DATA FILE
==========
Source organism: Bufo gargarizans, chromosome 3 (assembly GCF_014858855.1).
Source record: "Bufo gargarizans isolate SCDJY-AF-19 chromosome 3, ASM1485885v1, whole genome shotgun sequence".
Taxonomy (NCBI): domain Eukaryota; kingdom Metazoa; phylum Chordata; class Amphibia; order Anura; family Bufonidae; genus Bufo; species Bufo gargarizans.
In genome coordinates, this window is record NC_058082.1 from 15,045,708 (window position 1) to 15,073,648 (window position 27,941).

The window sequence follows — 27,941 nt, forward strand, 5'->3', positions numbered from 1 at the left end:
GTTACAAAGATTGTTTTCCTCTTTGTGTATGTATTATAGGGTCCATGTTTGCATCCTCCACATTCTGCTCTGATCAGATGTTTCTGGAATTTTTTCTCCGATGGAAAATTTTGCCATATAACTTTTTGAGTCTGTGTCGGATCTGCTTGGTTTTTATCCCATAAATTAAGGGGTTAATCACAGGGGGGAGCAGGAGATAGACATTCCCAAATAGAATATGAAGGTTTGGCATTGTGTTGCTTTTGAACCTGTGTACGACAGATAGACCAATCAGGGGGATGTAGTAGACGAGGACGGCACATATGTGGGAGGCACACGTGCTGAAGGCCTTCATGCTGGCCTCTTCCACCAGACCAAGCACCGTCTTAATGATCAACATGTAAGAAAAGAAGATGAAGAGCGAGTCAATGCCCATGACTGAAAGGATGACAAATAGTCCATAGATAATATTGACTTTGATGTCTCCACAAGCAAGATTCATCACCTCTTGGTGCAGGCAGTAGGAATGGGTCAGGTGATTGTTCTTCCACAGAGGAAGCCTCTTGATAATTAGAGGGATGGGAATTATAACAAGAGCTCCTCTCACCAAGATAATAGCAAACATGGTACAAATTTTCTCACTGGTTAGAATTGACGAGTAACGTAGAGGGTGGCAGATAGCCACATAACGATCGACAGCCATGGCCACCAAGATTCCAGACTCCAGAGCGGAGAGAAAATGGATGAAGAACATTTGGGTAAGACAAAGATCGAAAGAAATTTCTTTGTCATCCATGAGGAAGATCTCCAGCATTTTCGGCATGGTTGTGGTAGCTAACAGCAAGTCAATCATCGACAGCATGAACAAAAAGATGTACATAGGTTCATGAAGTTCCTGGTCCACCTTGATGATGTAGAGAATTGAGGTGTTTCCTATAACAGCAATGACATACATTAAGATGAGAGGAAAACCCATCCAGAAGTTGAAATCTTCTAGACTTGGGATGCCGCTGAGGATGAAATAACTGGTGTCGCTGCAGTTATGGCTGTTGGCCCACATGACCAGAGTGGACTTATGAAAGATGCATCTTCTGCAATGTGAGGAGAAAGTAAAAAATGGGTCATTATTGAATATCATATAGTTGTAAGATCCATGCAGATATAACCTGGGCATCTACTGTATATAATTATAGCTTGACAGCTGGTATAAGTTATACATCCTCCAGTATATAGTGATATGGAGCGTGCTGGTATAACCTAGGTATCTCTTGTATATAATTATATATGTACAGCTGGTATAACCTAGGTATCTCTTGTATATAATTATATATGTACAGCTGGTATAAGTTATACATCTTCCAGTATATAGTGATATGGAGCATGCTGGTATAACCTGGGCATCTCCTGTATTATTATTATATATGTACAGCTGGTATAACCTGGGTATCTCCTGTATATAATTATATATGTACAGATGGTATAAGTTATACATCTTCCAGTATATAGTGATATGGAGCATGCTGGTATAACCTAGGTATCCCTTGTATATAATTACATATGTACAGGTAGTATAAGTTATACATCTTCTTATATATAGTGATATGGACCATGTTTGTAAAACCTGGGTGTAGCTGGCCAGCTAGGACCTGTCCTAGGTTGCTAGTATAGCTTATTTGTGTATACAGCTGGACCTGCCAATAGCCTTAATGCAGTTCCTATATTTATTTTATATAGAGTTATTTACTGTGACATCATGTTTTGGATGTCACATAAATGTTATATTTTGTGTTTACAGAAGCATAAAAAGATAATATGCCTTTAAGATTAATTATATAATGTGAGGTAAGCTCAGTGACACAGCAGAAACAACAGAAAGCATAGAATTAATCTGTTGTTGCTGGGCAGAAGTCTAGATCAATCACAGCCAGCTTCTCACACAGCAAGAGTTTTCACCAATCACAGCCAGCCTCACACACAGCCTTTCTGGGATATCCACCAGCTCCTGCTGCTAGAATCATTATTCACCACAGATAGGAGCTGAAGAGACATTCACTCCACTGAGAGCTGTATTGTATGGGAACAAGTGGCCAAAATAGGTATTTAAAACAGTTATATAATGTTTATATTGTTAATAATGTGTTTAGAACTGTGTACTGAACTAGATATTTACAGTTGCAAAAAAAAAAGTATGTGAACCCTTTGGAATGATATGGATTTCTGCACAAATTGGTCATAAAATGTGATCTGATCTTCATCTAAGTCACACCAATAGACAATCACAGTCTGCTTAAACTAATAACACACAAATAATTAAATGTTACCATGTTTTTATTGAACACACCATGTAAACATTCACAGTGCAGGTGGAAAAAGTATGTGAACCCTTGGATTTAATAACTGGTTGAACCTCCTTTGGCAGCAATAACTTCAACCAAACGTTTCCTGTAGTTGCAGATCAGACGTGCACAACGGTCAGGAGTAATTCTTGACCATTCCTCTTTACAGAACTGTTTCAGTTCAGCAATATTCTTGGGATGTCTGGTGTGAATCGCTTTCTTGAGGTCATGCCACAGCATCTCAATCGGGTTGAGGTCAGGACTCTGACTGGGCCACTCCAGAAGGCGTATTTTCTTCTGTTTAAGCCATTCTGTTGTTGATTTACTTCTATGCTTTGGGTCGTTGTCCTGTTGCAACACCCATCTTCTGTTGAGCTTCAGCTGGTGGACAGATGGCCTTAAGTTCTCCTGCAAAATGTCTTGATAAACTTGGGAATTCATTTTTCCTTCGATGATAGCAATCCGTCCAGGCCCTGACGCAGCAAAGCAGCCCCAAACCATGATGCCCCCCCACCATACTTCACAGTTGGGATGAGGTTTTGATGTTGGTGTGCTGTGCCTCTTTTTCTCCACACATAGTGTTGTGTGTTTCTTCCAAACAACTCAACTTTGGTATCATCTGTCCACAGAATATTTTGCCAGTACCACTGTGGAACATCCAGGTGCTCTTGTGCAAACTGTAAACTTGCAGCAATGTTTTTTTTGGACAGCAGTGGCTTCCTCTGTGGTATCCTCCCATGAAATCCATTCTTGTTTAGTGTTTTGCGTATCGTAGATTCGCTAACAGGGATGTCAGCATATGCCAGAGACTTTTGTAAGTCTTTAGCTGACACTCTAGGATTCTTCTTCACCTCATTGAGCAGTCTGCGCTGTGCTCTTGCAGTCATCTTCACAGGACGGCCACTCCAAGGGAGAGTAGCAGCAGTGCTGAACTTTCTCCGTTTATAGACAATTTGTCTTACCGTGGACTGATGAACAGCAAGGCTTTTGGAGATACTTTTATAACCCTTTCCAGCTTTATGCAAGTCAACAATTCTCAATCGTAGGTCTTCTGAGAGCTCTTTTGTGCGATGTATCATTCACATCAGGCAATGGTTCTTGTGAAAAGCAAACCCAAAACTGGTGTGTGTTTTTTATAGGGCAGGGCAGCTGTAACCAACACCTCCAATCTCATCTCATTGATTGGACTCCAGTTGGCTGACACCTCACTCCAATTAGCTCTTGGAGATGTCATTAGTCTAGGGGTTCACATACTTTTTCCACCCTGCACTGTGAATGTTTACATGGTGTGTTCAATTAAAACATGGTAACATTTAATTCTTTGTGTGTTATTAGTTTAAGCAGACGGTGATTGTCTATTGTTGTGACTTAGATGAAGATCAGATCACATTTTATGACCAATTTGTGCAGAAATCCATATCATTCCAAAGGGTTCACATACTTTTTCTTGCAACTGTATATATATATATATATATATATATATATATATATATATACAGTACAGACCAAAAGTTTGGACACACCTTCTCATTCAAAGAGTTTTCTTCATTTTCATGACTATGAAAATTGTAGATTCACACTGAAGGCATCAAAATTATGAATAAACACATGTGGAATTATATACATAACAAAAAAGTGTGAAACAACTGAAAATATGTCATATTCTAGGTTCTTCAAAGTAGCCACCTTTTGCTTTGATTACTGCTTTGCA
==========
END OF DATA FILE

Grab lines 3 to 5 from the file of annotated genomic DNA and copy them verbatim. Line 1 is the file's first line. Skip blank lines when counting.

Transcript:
Taxonomy (NCBI): domain Eukaryota; kingdom Metazoa; phylum Chordata; class Amphibia; order Anura; family Bufonidae; genus Bufo; species Bufo gargarizans.
In genome coordinates, this window is record NC_058082.1 from 15,045,708 (window position 1) to 15,073,648 (window position 27,941).

The window sequence follows — 27,941 nt, forward strand, 5'->3', positions numbered from 1 at the left end: